HOMEOWNERS can now sue neighbours if Japanese knotweed ends up on their land, following a landmark court ruling.

Two home owners in Wales sued after Japanese knotweed spread into their gardens from a site owned by Network Rail. The court ruled in their favour.

In the landmark legal case, Stephen Williams and Robin Waistell, who own two adjoining bungalows in Maesteg, south Wales, made a claim against Network Rail, which owns the land immediately behind their properties.

Nic Seal, managing director of Environet, said that the pest plant puts property owners at rick of legal action from neighbours.

He explained that if left untreated, Japanese knotweed will grow rapidly, by up to 10cm a day during the summer months, pushing up through cracks in concrete, cavity walls and drains and causing damage to property.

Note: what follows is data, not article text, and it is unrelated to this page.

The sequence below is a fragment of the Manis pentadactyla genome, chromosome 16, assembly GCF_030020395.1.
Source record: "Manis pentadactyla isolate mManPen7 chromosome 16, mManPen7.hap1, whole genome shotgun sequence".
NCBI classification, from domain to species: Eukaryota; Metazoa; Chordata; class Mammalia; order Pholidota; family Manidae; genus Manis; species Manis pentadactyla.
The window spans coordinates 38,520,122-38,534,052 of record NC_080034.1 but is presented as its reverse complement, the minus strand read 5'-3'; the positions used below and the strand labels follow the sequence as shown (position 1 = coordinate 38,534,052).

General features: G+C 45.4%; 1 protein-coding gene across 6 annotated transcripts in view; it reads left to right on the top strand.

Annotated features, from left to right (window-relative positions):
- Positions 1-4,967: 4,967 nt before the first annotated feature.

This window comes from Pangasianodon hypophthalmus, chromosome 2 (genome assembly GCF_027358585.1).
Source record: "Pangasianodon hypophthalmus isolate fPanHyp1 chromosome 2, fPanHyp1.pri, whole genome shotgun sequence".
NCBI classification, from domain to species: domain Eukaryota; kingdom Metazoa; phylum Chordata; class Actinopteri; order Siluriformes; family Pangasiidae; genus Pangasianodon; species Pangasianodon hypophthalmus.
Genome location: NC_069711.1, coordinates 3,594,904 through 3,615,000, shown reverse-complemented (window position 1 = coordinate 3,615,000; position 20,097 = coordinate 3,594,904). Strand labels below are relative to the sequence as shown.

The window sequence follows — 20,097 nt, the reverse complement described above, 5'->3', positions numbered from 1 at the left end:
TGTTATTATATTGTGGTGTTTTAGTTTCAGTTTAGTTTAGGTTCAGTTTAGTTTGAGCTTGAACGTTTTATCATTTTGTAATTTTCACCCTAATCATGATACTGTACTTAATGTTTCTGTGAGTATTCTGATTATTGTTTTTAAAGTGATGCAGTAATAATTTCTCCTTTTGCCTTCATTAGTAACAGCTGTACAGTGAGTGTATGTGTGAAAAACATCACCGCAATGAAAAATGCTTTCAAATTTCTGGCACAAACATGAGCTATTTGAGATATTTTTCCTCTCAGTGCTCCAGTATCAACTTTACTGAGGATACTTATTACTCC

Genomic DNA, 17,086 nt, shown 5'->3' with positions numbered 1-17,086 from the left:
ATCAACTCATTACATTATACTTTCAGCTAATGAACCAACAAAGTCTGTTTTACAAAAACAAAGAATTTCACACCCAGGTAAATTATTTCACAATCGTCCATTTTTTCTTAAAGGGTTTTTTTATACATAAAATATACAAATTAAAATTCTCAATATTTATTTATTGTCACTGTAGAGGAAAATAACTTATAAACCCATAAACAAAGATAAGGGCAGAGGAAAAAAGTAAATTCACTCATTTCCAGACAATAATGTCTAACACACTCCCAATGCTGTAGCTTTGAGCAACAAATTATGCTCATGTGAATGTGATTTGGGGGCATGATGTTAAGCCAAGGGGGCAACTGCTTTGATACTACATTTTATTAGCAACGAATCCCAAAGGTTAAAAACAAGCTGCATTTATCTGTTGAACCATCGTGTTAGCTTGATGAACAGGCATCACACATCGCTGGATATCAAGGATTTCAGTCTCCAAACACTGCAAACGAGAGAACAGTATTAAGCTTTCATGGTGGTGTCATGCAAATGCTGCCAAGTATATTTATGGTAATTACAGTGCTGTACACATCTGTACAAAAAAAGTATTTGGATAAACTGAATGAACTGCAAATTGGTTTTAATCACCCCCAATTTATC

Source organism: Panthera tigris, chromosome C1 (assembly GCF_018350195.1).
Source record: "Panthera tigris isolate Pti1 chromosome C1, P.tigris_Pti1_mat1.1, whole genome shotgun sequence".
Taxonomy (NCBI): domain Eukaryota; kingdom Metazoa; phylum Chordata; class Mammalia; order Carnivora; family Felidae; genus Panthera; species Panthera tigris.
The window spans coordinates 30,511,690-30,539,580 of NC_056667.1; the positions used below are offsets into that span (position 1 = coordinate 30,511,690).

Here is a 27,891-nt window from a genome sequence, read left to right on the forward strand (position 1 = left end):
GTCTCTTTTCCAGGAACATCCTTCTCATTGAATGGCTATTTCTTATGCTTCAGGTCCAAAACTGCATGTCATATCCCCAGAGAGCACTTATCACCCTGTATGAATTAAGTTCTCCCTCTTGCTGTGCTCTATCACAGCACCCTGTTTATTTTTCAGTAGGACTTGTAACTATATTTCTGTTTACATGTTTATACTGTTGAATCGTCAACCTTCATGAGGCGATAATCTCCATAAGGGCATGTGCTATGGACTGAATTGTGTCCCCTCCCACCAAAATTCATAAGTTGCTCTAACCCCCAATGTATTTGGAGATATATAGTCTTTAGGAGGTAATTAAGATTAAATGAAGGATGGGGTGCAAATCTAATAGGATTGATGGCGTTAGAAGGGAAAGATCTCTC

The longer it is left, the further its underground root system will spread and the more costly it will be to tackle.

“It’s not just about protecting one’s property from damage and decreased value, it is also about protecting oneself from the risk of being sued if the knotweed is allowed to spread,” Mr Seal added.

The good news is that Japanese knotweed can be treated.

Chartered surveyor Philip Santo, director at Philip Santo & Co, says it presents a serious financial risk.

He said: “The financial consequences of concealing or not declaring the presence of Japanese knotweed during a sale can easily run into tens of thousands of pounds, so it is just not worth taking the risk.”